November 2020   |   Climate, Exascale Science

Climate on a new scale

DOE’s Energy Exascale Earth System Model will harness the next level of supercomputer to explore big climate questions.

Computer Science, Energy
October 2020

Banishing blackouts

An Argonne researcher upgrades supercomputer optimization algorithms to boost reliability and resilience in U.S. power systems.

Artificial Intelligence, Machine Learning
September 2020

AI gets real

From new energy materials to drug discovery and subatomic physics, artificial intelligence programs are creating scientific knowledge and applications across Department of Energy national labs.

Materials Science, Quantum computing
August 2020

Quantum quandary

Simulations on Oak Ridge’s Summit supercomputer take aim at new energy-transmission devices and quantum computers.

Science Highlights

August 2020

Computing nuclei properties at lightning speed

Physicists draw from Oak Ridge’s Summit supercomputer to train personal computers to calculate atomic nuclei properties in about an hour.

Nuclear physicists have developed a new method for quickly emulating the properties of atomic nuclei – quantum objects whose properties are complex and cannot be explained by classical physics. The new method helps scientists understand those quantum properties. The emulator allows a standard personal computer to approach these quantum problems in less than an hour, starting with a training stage that uses a small set of exact calculations from the Oak Ridge Leadership Computing Facility’s Summit supercomputer. The emulator then generates 1 million predictions for the ground-state energy and charge radius of nuclei of the isotope oxygen-16.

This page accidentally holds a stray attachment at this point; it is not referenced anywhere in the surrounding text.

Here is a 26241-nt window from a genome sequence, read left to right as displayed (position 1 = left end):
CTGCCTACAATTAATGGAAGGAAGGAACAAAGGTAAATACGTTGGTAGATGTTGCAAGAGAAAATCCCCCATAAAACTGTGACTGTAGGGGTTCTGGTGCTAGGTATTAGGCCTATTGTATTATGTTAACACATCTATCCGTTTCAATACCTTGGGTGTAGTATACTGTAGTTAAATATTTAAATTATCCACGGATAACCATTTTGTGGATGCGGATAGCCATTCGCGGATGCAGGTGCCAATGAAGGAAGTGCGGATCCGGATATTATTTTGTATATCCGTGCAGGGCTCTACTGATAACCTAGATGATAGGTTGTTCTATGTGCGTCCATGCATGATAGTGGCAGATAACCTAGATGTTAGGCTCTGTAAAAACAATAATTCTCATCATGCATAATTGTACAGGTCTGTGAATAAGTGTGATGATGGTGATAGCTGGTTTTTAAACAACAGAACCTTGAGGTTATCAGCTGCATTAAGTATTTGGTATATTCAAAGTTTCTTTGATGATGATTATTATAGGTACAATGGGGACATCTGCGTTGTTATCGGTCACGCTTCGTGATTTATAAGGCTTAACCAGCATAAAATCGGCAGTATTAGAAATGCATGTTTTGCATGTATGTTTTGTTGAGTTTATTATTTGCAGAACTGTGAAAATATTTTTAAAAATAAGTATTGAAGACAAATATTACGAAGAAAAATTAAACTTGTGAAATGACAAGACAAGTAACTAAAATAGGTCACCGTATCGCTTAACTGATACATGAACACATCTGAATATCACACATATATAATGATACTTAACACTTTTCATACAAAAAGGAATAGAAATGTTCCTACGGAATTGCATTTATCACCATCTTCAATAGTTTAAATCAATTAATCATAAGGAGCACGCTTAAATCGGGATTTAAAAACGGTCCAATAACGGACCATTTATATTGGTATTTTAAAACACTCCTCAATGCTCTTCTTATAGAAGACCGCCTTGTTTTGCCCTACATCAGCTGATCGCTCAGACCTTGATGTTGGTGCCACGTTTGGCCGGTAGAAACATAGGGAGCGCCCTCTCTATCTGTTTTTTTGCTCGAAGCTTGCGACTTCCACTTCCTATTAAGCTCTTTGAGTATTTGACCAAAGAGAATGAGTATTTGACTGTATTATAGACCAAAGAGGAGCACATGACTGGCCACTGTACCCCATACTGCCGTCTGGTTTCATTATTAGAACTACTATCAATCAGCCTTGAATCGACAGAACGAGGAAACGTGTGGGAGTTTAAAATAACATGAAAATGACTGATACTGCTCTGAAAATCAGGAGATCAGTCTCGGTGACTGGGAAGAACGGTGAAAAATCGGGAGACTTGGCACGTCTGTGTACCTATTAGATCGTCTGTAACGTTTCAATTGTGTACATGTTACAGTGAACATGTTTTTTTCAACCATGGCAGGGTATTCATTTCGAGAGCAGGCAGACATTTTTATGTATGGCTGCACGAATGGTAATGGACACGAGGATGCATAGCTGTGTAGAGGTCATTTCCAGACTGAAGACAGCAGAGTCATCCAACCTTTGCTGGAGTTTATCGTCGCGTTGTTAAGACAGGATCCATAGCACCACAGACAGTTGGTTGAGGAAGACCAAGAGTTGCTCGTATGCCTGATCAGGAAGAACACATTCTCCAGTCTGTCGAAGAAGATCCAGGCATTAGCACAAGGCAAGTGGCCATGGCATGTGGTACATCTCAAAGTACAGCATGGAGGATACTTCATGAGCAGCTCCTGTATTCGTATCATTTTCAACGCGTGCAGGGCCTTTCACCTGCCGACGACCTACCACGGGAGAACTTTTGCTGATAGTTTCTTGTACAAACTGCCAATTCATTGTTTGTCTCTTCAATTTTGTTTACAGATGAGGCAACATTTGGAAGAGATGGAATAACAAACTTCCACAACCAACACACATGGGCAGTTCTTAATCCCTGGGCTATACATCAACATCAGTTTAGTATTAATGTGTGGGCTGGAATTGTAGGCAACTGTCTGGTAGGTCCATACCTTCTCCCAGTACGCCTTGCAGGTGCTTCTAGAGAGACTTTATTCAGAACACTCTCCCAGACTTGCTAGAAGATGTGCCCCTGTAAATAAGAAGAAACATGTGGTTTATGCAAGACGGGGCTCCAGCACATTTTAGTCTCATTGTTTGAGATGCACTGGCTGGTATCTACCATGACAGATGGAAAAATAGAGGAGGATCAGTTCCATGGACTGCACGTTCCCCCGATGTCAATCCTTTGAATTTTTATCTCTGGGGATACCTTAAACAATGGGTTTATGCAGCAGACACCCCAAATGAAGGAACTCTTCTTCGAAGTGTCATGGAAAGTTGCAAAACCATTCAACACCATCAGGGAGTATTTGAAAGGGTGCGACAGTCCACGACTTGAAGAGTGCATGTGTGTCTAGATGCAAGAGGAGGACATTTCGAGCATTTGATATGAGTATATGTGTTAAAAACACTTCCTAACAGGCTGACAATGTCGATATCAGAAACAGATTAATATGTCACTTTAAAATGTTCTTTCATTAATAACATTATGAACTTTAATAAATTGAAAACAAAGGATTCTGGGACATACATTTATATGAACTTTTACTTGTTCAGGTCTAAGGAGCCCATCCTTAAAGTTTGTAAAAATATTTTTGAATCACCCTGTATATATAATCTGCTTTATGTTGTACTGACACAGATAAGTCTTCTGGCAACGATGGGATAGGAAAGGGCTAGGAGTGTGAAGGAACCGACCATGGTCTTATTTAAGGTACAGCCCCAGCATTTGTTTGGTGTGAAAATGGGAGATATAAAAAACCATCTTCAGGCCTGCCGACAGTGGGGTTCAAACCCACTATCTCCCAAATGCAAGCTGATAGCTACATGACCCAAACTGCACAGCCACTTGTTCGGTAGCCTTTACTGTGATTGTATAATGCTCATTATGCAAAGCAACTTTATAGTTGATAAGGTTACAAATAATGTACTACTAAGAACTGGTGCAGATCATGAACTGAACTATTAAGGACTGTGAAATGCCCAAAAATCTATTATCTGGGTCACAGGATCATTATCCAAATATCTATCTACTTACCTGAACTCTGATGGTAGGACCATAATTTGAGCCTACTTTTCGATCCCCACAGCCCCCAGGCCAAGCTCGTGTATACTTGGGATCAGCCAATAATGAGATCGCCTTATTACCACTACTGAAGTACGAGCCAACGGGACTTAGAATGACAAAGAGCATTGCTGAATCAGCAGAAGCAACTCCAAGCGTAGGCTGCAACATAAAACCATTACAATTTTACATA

Researchers have long sought to uncover the properties of the interaction that binds protons and neutrons to atomic nuclei. But analyzing millions of exact samples of a complex nucleus would take the Summit supercomputer more than a year. This new method dramatically reduces the computational complexity of the many-nucleon problem and introduces new possibilities to systematically quantify uncertainties in first-principle atomic nuclei computations.

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